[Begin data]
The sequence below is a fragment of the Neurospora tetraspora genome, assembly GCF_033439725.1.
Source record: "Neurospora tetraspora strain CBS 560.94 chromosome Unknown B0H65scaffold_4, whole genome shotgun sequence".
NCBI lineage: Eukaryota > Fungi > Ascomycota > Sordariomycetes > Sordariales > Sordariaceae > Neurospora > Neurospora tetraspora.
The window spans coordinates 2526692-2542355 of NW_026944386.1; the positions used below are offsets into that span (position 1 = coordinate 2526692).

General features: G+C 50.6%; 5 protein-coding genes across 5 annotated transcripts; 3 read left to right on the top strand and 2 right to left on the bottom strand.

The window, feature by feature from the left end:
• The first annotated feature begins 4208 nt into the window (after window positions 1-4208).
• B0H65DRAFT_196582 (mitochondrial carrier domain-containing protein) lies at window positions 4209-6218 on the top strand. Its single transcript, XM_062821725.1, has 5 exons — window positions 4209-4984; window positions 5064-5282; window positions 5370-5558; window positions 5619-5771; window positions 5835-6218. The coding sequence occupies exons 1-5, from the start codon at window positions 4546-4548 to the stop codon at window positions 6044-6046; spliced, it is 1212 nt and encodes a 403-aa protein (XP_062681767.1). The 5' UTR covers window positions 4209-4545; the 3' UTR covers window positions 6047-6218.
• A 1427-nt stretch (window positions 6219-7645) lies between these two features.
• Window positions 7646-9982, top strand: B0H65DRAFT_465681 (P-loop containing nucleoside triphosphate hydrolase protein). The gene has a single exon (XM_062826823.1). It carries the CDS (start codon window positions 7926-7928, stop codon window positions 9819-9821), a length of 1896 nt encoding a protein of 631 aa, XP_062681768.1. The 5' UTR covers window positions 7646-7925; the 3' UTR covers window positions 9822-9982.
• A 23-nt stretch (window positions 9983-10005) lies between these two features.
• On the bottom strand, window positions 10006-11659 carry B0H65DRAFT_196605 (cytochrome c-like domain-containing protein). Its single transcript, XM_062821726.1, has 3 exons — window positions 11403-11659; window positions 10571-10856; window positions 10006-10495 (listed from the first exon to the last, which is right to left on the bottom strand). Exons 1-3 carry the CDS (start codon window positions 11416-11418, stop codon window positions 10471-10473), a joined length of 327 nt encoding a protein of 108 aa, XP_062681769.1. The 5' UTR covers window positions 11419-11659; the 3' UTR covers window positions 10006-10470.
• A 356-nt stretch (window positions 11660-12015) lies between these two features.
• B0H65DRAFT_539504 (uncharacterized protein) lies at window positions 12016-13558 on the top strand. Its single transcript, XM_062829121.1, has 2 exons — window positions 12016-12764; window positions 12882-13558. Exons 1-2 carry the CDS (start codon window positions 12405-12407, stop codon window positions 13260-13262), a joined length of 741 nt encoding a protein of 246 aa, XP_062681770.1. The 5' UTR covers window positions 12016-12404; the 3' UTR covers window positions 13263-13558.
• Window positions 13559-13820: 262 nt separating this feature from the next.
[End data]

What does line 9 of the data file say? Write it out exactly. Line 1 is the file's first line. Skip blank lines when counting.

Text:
• A 1427-nt stretch (window positions 6219-7645) lies between these two features.